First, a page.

|Hanging on for Dear Life
||“In a volume dedicated to his father, Thom Tammaro goes over familial territory where smoke stacks stand like trees in the steel town where he was raised. It is about the human relationship between father and son, their working-class roots, the catechisms and holy history of one’s childhood. If poetry can be seen as enablement, this collection holds up the meaning of experience, imagery, and travels that make hallways where you swear you see the words live. The book is the steady logging of details that are our breath. Hold on to these poems for the dear life of your humanity. Here the poem and prose-poem master sings with seeming ease.”
—Diane Glancy, Author of Pushing the Bear: A Novel of the Trail of Tears and Stone Heart: A Novel of Sacajawea
“Tammaro’s poems are class acts of reliving, rejoicing, and remembering the spectacle of the mundane, the everyday matter that we all know and too often ignore in the rush of moving forward. In the sweep of a prose poem and the slap of a lyric, his meditations on life, family, work, love, and death help us all to let go of the real and hold on to the spiritual. It’s rare to have your own memory so touched by the writing of another.”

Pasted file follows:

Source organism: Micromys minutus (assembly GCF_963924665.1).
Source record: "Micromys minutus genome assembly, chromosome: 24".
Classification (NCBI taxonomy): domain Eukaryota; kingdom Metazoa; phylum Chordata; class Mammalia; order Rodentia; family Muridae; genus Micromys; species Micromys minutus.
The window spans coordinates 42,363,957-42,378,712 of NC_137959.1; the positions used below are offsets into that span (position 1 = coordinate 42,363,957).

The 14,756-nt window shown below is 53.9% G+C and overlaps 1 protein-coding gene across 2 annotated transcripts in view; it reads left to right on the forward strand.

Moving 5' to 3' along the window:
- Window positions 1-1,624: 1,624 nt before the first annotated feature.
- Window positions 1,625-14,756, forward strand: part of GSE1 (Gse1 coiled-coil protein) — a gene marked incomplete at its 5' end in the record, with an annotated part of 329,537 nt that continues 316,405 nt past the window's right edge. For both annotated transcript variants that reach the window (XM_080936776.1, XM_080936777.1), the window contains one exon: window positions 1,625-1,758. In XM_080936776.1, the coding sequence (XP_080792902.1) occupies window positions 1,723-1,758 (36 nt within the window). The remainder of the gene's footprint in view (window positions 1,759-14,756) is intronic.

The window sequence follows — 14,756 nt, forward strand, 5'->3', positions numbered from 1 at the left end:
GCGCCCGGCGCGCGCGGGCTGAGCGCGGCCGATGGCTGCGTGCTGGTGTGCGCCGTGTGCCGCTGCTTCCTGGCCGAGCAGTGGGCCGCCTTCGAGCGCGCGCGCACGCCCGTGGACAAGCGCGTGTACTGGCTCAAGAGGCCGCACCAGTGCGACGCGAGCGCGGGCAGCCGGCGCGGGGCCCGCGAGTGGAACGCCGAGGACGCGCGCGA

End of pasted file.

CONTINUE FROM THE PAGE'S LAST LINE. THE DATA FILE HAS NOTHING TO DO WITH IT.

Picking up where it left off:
—Fred Gardaphe, author of Leaving Little Italy: Essaying Italian American Culture and Italian Signs, American Streets: The Evolution of Italian American Narrative.
”Thom Tammaro’s poetry reawakens the souls of landscape and our private identities. Before we know it, his poems bring these worlds together, until we are alive within a larger experience.
—Ray Gonzalez, author of The Hawk Temple at Tierra Grande, Turtle Pictures, and No One Out There is Looking for Us: Prose Poems by 24 American Poets.
When the Italians Came to My Home Town
|This collection reflects Tammaro’s Italian heritage and Catholic upbringing in western Pennsylvania. It is divided into three sections: the first, a selection of poems and prose-poems about Tammaro’s youth; the last, a selection of poetry from his adulthood; and in the middle, a factual account of the history of Italian immigration to Pennsylvania’s steel valley.
Among the poems’ recurring topics is religion, from images of Tammaro’s Catholic grade school to “Walking to My Office on Easter Sunday Morning.” Also frequently appearing in the poems are warm and insightful views into his family—from the first two poems in the collection to the later series which depict the father-son relationship. An Italian aura pervades the book, of course, and in the title essay Tammaro explores his ethnic identity by mapping out its history in western Pennsylvania.
“Words come to mind—poignant, moving, powerful, memorable—but this book is even more. Its poems are narratives that move to the core of the complex problems of faith. ‘A hope sustained by hunger’ is one of my favorite lines. Tammaro is unforgettable in tracing the heart of Italian emigrants to the Pennsylvania steel towns and back. In looking for transcendence, Tammaro finds it in his words which illuminate the ‘holy factory workers.’ How heart-rendering to hear the beautiful music from that part of America. There’s something here we all need to hear.”—Diane Glancy